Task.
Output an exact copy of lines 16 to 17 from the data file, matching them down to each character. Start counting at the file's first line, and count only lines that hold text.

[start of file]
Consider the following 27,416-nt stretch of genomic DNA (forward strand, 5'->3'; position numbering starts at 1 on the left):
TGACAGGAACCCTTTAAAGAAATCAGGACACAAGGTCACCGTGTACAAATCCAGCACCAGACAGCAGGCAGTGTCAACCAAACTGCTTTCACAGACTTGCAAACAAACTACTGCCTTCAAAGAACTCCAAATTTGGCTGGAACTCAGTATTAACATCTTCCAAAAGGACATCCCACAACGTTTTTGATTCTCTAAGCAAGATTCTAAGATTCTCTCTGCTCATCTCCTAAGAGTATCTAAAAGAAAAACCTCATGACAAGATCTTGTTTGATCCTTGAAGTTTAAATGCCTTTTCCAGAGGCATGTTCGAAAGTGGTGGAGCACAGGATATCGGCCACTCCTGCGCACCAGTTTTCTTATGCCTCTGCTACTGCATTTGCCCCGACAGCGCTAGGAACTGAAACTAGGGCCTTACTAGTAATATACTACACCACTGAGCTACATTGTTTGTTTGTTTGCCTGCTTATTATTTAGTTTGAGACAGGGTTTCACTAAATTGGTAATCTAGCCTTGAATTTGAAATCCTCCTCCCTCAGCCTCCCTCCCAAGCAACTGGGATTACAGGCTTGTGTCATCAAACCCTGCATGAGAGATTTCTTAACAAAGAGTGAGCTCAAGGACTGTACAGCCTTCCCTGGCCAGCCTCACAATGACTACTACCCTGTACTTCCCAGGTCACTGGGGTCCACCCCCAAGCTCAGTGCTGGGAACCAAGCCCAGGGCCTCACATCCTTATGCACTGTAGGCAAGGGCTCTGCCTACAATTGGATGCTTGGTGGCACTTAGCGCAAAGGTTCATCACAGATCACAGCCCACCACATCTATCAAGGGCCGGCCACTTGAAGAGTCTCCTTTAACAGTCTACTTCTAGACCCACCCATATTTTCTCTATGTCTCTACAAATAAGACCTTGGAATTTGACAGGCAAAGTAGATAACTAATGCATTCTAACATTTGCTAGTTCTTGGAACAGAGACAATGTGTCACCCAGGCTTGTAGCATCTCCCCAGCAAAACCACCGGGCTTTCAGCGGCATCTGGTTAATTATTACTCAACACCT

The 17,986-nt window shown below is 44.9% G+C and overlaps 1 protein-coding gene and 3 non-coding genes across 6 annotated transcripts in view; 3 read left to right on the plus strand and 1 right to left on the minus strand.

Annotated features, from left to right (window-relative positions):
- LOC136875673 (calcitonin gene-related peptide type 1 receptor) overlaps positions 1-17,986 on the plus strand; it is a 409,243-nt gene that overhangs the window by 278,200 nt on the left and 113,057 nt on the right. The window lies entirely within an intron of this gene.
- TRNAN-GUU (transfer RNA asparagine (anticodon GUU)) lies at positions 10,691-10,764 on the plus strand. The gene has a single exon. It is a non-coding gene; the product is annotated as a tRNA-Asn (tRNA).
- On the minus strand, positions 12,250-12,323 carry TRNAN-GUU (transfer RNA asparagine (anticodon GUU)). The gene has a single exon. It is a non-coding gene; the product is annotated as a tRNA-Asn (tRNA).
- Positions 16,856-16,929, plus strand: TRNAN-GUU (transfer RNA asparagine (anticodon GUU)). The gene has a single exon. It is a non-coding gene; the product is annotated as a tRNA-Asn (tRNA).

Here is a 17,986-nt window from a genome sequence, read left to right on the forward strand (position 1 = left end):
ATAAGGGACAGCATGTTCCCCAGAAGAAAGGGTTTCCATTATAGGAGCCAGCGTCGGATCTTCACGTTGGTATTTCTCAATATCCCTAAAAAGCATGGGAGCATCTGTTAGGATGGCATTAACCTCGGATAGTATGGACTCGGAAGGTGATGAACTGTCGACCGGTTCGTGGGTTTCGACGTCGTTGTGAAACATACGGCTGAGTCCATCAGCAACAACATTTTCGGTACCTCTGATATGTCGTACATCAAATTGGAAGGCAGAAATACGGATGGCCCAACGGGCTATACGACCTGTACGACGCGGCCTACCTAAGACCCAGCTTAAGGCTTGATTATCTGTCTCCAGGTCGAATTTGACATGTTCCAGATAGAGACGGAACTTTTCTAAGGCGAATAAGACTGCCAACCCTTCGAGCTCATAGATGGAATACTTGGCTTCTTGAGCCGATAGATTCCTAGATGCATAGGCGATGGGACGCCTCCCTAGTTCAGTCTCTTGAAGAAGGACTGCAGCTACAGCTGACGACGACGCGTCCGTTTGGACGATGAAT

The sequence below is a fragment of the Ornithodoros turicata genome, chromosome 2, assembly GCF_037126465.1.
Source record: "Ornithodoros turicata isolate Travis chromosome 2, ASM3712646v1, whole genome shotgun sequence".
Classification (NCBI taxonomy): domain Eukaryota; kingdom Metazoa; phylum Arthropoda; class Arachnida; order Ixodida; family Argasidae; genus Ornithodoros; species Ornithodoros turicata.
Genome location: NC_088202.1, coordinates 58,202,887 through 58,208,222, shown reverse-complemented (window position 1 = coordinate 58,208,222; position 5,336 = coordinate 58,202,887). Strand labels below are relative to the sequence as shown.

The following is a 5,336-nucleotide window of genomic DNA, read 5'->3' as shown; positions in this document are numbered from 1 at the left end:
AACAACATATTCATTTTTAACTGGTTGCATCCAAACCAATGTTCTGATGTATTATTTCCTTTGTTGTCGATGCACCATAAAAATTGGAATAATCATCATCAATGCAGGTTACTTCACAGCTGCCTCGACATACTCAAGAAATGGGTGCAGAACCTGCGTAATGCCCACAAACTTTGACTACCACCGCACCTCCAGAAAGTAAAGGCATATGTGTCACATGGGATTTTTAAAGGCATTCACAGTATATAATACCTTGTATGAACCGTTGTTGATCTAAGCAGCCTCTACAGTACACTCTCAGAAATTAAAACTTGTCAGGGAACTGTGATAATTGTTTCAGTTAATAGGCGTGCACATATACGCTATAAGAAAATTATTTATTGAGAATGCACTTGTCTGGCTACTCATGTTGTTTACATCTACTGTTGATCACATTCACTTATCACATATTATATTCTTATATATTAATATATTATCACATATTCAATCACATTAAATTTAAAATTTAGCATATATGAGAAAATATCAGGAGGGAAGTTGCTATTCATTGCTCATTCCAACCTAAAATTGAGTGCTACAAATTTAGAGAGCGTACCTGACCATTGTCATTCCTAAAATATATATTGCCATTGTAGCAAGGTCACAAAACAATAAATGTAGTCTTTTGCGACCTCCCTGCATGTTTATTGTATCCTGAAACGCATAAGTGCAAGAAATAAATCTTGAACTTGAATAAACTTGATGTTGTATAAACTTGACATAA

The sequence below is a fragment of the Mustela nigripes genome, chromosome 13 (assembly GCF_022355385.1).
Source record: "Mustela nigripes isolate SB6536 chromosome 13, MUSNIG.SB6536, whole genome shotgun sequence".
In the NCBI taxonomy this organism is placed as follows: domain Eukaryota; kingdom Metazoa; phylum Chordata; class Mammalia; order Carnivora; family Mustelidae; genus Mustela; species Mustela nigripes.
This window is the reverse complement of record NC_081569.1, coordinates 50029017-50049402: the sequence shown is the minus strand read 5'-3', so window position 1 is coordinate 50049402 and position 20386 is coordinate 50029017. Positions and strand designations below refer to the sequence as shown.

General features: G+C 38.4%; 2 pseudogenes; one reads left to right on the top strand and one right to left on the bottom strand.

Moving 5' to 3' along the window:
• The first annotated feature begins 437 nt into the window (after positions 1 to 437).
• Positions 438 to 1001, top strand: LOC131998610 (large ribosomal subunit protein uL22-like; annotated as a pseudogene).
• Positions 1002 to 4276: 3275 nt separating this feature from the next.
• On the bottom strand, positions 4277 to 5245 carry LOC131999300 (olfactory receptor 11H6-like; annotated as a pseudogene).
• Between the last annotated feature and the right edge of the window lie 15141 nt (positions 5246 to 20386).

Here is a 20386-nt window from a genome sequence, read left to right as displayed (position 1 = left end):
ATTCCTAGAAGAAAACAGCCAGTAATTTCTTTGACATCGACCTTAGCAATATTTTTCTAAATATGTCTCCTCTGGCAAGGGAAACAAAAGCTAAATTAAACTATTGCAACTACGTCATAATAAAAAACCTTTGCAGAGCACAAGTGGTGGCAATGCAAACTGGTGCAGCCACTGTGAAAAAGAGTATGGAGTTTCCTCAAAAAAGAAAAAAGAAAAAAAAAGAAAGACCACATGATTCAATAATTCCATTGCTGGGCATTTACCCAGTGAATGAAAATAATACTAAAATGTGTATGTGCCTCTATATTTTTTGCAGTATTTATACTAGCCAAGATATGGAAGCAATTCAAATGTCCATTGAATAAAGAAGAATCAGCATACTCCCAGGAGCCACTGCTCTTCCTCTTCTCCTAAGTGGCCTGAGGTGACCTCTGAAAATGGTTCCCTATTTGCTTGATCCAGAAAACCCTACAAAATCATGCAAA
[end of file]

AACAACATATTCATTTTTAACTGGTTGCATCCAAACCAATGTTCTGATGTATTATTTCCTTTGTTGTCGATGCACCATAAAAATTGGAATAATCATCATCAATGCAGGTTACTTCACAGCTGCCTCGACATACTCAAGAAATGGGTGCAGAACCTGCGTAATGCCCACAAACTTTGACTACCACCGCACCTCCAGAAAGTAAAGGCATATGTGTCACATGGGATTTTTAAAGGCATTCACAGTATATAATACCTTGTATGAACCGTTGTTGATCTAAGCAGCCTCTACAGTACACTCTCAGAAATTAAAACTTGTCAGGGAACTGTGATAATTGTTTCAGTTAATAGGCGTGCACATATACGCTATAAGAAAATTATTTATTGAGAATGCACTTGTCTGGCTACTCATGTTGTTTACATCTACTGTTGATCACATTCACTTATCACATATTATATTCTTATATATTAATATATTATCACATATTCAATCACATTAAATTTAAAATTTAGCATATATGAGAAAATATCAGGAGGGAAGTTGCTATTCATTGCTCATTCCAACCTAAAATTGAGTGCTACAAATTTAGAGAGCGTACCTGACCATTGTCATTCCTAAAATATATATTGCCATTGTAGCAAGGTCACAAAACAATAAATGTAGTCTTTTGCGACCTCCCTGCATGTTTATTGTATCCTGAAACGCATAAGTGCAAGAAATAAATCTTGAACTTGAATAAACTTGATGTTGTATAAACTTGACATAA

The sequence below is a fragment of the Mustela nigripes genome, chromosome 13 (assembly GCF_022355385.1).